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How to connect function generator software on laptop to breadboard?

  1. Jan 4, 2012 #1
    I'm using a software to generatre sine waves for my op amp circuit. I know you have to use the headphone jack to output the signal, but I don't know how I would go about connecting my headphones to my circuit. The problem is I don't know how I have to cut my headphone wire for ground and etc...
    Step by Step intstructions would be help full.
  2. jcsd
  3. Jan 4, 2012 #2


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    Science Advisor

    You probably shouldn't cut your headphone wires.

    Go to an electronics store and buy a plug like the one your headphones use and a socket to match. Also get a short length of shielded wire with two conductors. (Take your headphones and a copy of this message and show it at the store. They will know what it means.)

    Make up a cable with the plug at one end and attach the other end of the wire to your circuit. You will need to solder these connections. Plug the plug into your laptop.

    Then you should have signal voltage at your breadboard.

    Then make another cable with a socket on it at one end. Plug your headphones into this socket.
    Connect to other end of the wire to your circuit where the first wire connects.

    If you are not comfortable with soldering, you can get a ready made cable with a plug at one end and a socket at the other, and cut it in the middle.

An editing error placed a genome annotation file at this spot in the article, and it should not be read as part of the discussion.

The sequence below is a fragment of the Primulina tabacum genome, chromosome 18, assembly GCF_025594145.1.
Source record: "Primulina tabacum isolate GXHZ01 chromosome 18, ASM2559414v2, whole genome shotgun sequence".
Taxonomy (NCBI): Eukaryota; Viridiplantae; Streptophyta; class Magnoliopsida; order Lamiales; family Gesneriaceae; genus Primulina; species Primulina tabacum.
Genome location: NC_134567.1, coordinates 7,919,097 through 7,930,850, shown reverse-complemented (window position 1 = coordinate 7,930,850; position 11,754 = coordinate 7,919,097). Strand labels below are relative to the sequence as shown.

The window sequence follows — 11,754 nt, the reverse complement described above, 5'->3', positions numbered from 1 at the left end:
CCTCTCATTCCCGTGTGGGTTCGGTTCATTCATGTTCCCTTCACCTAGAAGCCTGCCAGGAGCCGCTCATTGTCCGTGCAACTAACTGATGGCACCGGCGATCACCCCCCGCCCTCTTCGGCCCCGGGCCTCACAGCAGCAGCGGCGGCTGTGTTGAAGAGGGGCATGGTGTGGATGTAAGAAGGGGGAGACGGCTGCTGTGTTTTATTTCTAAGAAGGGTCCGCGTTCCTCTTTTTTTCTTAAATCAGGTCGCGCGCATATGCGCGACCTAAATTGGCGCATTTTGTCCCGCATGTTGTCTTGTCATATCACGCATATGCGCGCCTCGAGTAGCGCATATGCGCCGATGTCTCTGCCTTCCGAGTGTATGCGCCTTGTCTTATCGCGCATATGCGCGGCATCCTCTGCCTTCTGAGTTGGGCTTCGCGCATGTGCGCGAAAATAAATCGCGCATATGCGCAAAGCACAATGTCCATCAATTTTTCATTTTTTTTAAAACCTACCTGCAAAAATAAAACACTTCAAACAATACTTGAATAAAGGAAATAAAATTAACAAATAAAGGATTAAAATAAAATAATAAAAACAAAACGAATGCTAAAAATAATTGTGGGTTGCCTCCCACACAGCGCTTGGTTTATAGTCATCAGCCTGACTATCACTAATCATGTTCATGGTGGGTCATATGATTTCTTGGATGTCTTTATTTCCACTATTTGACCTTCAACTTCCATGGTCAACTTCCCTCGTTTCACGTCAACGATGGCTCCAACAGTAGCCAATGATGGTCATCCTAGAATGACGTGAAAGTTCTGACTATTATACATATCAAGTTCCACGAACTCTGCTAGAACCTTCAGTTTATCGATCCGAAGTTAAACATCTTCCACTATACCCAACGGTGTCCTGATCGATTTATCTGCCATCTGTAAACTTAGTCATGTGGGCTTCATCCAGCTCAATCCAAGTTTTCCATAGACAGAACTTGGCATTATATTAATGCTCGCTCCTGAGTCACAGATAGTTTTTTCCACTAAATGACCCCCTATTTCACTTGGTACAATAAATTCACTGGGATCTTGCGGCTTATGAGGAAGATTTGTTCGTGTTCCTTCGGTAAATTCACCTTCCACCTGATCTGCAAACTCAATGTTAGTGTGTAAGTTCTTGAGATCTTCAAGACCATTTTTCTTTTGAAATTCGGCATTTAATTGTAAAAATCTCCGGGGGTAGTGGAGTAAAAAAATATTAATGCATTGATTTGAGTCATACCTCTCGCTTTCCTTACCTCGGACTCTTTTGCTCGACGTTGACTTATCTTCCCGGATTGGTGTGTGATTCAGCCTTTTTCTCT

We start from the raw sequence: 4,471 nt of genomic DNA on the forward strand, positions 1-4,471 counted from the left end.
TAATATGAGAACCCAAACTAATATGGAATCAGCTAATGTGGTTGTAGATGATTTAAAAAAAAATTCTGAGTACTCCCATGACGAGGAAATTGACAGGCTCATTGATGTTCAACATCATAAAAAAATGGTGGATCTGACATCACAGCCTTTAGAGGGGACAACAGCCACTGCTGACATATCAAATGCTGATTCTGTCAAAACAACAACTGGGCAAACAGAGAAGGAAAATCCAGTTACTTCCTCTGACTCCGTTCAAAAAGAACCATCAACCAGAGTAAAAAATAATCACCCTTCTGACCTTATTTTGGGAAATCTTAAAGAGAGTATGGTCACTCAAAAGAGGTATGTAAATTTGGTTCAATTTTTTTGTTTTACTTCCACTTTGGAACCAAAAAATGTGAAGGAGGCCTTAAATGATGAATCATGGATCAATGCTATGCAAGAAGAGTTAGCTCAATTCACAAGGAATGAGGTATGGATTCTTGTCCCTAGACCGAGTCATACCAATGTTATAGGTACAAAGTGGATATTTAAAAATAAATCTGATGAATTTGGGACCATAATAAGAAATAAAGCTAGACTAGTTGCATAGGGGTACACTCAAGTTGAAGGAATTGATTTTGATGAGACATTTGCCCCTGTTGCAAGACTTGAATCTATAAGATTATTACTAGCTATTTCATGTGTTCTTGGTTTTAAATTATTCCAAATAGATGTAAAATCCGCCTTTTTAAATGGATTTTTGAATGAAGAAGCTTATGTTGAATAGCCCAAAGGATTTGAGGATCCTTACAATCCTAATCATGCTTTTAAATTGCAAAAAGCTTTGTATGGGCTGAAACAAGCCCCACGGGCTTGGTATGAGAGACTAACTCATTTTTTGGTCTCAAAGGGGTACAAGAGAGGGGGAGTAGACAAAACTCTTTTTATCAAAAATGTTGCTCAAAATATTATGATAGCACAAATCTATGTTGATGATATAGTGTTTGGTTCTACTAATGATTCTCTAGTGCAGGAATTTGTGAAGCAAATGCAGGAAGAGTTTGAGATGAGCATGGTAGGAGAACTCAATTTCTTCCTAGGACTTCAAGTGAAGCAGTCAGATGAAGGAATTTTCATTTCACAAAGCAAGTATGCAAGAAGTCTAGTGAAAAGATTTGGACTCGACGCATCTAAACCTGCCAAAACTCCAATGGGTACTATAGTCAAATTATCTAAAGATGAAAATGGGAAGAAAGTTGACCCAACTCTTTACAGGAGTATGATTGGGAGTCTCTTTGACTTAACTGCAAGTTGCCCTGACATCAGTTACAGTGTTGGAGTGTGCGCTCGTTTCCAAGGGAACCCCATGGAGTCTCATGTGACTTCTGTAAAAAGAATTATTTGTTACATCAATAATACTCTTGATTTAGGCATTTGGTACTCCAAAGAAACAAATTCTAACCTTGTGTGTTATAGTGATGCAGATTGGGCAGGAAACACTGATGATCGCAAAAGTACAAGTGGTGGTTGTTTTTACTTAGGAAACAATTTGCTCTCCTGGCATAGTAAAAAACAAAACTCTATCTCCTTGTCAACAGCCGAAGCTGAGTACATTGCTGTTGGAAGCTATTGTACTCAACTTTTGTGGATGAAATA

4. Jan 4, 2012 #3


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    Staff: Mentor

    You have found a set of broken headphones, or have bought a cheap $2 pair of ear buds to chop up, I presume? Anyone taking a plane flight seems to come back with a set of headphones or earphones, too.

    The wires inside the cable going to a pair of cheap earphones are very fragile. Snip it off near the ear buds so you are left with lots of wire to play with. Carefully open it up with a single-edge razor blade. (Preferably a used one, it won't be so likely to cut deeply when you slip. :redface: :redface: ) You should find 3 wires inside. Two will be identical, though with different coloured plastic. The earth will probably be a sparsely woven copper mesh that wraps around these two. Separate it from the others, then trim some plastic off so the exposed wires are of different lengths--a precaution that will minimize the likelihood of accidently shorting them together. (Not that it will probably harm your audio card it they do short, but no need to temp fate.)

    By salvaging a cheap plug with cable you should be able to avoid the need to do any soldering. I did say the wires are very fragile, didn't I? They are like fine pink cotton strands.

    Good luck. I hadn't before now heard of this improvised interface for home PCs. :smile:
  5. Jan 5, 2012 #4
    Thanks guys for your help
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